“I’m sure I don’t know, sir,” answered Mirrable, after a pause, which Mr. Elster thought was involuntary; for she was busy at the moment rubbing the coffee-pot with some wash-leather, her head and face bent over it, as she stood with her back to him. He slipped off the table, and went up to her.
“I saw smoke rising from the shed, and asked Capper what it meant, and she told me about this man Pike. Pike! It’s a curious name.”
Mirrable rubbed away, never answering.
“Capper said he had been suspected of firing the shot that killed my brother,” he continued, in low tones. “Did you ever hear of such a hint, Mirrable?”
Mirrable darted off to the fireplace, and began stirring the milk lest it should boil over. Her face was almost buried in the saucepan, or Mr. Elster might have seen the sudden change that came over it; the thin cheeks that had flushed crimson, and now were deadly white. Lifting the saucepan on to the hob, she turned to Mr. Elster.
“Don’t you believe any such nonsense, sir,” she said, in tones of strange emphasis. “It was no more Pike than it was me. The man keeps himself to himself, and troubles nobody; and for that very reason idle folk carp at him, like the mischief-making idiots they are!”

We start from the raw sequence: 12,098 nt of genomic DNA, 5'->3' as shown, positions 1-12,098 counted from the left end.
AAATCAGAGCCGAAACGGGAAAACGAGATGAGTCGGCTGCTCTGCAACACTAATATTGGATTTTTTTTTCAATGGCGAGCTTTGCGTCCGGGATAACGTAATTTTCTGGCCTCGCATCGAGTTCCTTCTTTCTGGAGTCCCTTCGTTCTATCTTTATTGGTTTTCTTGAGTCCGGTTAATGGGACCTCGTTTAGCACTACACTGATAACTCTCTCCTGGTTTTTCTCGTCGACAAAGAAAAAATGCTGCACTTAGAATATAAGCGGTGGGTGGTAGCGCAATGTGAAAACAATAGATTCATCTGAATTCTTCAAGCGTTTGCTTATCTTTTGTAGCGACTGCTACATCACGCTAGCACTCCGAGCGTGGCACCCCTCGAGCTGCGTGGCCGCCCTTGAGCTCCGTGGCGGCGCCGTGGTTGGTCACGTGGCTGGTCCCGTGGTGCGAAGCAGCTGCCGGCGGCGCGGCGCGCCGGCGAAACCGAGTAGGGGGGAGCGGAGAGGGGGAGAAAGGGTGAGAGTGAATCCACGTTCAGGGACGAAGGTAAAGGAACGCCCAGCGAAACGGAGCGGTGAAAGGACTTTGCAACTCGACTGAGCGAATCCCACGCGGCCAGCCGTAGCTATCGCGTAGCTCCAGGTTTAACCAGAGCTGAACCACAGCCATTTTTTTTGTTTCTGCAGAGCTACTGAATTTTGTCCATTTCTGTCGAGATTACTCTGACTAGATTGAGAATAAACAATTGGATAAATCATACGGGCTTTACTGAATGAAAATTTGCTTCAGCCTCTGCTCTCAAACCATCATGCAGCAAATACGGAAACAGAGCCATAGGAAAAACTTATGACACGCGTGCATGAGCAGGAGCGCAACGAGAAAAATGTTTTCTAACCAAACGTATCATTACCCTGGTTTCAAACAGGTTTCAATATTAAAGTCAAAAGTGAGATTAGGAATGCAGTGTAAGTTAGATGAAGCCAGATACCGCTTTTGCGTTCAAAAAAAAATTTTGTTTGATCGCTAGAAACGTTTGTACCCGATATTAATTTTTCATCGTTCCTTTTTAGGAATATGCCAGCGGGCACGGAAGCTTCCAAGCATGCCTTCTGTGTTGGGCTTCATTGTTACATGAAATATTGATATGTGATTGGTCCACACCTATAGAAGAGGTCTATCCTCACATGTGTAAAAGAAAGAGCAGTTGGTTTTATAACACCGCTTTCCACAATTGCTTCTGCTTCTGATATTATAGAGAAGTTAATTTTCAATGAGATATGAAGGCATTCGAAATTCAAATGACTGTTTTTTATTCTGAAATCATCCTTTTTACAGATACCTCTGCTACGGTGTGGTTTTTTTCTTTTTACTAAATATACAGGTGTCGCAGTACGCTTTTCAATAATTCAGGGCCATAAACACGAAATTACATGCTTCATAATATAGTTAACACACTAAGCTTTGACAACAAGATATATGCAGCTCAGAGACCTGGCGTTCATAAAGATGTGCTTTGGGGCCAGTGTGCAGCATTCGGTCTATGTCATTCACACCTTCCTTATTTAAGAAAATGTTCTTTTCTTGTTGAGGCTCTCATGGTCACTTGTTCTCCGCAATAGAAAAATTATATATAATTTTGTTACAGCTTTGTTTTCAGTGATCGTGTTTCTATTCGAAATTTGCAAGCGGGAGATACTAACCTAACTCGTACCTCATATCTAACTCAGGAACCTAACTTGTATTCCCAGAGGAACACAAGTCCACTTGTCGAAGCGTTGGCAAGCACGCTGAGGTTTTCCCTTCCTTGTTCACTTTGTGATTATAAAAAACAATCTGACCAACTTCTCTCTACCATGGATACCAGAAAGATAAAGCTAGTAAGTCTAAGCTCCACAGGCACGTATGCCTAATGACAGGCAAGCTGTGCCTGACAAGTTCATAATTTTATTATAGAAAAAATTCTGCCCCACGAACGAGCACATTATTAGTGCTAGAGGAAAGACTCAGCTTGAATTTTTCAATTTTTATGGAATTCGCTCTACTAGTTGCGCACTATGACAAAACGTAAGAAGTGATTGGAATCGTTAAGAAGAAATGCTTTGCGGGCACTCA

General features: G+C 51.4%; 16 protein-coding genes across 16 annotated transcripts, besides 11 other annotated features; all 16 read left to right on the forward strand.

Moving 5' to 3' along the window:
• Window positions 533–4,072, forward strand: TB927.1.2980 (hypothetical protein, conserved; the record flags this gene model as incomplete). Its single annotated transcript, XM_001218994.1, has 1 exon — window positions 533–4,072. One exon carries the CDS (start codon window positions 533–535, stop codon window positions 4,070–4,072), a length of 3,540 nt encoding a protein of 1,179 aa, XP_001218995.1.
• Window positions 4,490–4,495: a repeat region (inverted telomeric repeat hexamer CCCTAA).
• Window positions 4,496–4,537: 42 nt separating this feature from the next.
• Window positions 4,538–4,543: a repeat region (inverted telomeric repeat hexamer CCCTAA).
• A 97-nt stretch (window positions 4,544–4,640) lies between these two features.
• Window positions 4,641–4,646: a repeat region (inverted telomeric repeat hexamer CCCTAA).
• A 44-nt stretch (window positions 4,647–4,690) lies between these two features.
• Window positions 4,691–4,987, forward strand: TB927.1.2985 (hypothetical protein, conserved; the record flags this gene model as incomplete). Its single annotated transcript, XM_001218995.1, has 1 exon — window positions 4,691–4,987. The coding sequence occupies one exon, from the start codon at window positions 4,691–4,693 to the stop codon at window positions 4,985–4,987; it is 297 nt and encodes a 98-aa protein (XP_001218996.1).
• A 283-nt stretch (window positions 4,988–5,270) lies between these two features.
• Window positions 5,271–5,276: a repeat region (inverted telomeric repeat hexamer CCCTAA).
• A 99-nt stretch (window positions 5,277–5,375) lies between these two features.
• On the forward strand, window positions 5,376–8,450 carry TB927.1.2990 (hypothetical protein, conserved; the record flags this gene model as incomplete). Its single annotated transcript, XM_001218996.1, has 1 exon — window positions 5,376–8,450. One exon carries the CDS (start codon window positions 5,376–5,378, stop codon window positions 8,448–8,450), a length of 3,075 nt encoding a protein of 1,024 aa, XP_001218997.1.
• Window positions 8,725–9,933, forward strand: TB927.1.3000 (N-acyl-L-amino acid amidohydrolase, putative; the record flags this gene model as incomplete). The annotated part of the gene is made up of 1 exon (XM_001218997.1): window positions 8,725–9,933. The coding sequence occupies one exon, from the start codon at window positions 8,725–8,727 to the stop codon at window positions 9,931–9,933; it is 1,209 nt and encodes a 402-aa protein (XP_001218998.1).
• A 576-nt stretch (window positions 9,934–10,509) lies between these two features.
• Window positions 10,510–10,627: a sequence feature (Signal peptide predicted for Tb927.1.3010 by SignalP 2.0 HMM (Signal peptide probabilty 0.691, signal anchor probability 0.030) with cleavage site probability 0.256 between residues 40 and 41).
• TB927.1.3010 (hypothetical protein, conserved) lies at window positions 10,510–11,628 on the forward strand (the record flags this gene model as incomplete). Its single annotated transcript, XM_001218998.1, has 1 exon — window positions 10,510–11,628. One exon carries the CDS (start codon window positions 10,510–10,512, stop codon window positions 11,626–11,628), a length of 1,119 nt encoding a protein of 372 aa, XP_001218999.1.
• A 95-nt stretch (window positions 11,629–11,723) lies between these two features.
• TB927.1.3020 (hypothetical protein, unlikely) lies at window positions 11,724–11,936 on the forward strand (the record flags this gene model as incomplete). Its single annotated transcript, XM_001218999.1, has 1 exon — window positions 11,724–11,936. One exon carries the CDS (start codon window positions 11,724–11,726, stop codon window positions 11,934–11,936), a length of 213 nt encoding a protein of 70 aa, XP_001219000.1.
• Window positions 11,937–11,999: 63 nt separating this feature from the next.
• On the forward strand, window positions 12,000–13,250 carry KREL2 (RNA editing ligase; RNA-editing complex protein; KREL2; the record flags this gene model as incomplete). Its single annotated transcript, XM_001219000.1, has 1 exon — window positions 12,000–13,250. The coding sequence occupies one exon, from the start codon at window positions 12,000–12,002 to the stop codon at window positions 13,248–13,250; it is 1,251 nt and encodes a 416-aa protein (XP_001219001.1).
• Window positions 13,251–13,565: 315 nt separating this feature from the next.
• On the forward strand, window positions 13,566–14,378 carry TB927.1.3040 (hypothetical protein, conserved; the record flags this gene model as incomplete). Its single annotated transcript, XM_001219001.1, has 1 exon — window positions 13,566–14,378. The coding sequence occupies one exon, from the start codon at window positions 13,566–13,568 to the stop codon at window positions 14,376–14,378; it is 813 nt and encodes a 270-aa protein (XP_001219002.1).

“I thought there was nothing in it,” remarked Mr. Elster.
“I’m sure there isn’t,” said Mirrable, conclusively. “Would you like some broiled ham, sir?”
“I should like anything good and substantial, for I’m as hungry as a hunter. But, Mirrable, you don’t ask what has brought me here so suddenly.”
The tone was significant, and Mirrable looked at him. There was a spice of mischief in his laughing blue eyes.
“I come on a mission to you; an avant-courier from his lordship, to charge you to have all things in readiness. To-morrow you will receive a houseful of company; more than Hartledon will hold.”
Mirrable looked aghast. “It is one of your jokes, Mr. Val!”
“Indeed, it is the truth. My brother will be down with a trainful; and desires that everything shall be ready for their reception.”
“My patience!” gasped Mirrable. “And the servants, sir?”
“Most of them will be here to-night. The Countess-Dowager of Kirton is coming as Hartledon’s mistress for the time being.”
“Oh!” said Mirrable, who had once had the honour of seeing the Countess-Dowager of Kirton. And the monosyllable was so significant that Val Elster drew down the corners of his mouth.
“I don’t like the Countess-Dowager, sir,” remarked Mirrable in her freedom.
“I can’t bear her,” returned Val Elster.
Had Percival Elster lingered ever so short a time near the clerk’s house that morning he would have met that functionary himself; for in less than a minute after he had passed out of sight Jabez Gum’s door opened, and Jabez Gum glided out of it.